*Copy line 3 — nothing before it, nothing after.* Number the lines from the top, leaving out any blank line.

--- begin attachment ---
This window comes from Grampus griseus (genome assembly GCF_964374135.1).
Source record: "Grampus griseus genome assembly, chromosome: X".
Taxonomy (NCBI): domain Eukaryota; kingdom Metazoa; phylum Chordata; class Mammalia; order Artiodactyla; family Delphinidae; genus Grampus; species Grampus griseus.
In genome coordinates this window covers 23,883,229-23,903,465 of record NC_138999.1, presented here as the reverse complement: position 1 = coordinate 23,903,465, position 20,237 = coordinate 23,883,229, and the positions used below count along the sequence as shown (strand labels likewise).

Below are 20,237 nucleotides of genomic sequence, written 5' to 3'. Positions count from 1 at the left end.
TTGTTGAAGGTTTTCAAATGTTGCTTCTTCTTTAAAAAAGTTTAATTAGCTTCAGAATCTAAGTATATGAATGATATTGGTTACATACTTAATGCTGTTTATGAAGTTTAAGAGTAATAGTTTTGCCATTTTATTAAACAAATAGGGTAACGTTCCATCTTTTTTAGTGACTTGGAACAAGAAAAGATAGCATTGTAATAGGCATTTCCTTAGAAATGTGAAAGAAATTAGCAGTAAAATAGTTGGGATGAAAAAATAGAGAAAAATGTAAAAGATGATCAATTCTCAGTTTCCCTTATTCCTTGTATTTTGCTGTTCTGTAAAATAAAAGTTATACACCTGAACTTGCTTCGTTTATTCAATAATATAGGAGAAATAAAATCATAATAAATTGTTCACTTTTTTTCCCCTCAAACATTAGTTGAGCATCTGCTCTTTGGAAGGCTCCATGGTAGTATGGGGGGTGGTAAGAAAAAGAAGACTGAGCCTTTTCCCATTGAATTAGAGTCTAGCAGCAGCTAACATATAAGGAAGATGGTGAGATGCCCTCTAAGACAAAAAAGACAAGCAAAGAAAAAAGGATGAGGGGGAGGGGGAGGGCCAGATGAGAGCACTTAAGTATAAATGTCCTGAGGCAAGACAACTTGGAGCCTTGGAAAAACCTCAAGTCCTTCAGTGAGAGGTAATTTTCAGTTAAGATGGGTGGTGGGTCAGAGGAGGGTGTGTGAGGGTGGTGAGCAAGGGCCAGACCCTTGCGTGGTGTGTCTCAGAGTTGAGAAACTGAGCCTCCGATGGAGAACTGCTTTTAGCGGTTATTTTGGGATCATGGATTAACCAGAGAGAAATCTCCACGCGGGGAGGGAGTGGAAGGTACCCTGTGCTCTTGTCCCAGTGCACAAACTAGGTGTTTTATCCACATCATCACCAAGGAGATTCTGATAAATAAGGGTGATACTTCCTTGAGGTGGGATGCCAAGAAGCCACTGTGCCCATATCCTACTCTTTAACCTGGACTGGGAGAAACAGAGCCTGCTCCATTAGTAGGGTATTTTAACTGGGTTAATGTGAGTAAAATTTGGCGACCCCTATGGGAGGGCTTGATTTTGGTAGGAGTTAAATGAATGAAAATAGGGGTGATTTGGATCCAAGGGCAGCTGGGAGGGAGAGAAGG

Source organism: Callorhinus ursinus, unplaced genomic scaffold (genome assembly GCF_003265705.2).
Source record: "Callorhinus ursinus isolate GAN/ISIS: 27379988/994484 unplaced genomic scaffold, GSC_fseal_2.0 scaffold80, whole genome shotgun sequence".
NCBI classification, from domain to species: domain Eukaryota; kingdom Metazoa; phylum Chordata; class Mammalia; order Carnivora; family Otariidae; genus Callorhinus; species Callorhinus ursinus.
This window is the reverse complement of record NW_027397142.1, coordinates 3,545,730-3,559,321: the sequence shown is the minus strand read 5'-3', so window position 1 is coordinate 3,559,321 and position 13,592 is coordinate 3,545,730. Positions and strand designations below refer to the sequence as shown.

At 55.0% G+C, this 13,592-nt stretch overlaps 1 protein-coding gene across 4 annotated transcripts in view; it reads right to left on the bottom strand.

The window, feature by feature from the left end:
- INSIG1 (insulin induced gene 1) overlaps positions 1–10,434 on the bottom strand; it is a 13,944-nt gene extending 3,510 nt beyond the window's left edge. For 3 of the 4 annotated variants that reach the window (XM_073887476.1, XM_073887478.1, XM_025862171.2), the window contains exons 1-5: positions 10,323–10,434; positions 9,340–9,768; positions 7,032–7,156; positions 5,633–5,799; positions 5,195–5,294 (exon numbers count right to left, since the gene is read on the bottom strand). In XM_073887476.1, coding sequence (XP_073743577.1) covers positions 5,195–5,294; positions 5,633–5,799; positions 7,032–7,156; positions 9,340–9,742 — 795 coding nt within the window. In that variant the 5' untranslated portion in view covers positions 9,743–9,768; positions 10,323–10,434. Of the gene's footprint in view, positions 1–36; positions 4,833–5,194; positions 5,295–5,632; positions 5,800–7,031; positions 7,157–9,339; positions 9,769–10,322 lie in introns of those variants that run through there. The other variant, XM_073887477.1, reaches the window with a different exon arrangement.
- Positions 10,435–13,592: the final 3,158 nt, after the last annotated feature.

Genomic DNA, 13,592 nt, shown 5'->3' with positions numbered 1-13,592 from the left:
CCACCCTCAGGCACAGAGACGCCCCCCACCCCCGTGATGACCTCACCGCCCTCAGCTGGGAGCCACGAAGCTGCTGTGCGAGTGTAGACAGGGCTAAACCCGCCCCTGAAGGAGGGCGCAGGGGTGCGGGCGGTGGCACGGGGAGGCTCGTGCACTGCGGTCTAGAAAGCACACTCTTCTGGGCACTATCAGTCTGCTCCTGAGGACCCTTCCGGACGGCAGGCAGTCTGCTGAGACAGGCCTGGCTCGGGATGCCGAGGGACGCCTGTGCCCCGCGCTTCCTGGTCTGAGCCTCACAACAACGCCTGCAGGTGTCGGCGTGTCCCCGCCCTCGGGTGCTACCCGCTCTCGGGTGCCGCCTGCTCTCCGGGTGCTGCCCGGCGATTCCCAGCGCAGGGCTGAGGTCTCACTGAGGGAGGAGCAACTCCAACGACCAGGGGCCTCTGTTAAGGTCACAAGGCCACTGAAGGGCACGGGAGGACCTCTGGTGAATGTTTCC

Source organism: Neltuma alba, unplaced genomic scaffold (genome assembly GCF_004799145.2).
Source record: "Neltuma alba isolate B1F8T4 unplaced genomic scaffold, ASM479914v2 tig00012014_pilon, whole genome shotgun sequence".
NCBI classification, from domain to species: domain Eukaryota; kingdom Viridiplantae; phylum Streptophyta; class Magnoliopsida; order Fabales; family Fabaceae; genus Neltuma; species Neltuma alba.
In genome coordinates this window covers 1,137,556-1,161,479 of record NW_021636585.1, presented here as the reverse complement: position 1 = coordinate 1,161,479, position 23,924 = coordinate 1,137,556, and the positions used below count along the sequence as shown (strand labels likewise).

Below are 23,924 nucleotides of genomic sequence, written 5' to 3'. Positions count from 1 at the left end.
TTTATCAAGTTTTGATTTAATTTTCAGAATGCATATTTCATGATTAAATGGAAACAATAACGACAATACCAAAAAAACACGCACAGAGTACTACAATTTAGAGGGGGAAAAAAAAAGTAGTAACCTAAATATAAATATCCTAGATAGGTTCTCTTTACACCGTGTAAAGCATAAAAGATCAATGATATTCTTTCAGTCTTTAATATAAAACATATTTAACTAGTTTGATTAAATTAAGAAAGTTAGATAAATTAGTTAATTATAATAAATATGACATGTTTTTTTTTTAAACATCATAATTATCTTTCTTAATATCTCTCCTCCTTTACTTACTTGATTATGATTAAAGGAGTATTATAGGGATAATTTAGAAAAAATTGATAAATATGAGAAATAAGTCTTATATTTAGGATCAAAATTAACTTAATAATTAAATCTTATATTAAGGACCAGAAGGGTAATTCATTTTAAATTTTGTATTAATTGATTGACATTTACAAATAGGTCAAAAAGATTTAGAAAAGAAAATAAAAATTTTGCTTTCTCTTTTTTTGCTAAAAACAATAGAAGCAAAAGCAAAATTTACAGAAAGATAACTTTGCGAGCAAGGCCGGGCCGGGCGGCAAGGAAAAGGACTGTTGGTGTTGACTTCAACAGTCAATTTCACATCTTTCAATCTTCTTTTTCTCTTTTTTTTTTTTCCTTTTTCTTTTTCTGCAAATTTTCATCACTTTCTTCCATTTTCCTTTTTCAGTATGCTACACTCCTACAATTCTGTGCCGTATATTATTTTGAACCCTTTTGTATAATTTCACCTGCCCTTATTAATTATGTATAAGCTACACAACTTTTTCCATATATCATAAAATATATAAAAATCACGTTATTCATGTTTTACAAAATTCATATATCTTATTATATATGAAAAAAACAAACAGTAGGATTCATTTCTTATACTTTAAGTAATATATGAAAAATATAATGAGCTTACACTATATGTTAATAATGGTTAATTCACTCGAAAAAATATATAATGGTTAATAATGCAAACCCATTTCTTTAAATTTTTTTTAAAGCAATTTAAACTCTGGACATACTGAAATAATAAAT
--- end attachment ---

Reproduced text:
Taxonomy (NCBI): domain Eukaryota; kingdom Metazoa; phylum Chordata; class Mammalia; order Artiodactyla; family Delphinidae; genus Grampus; species Grampus griseus.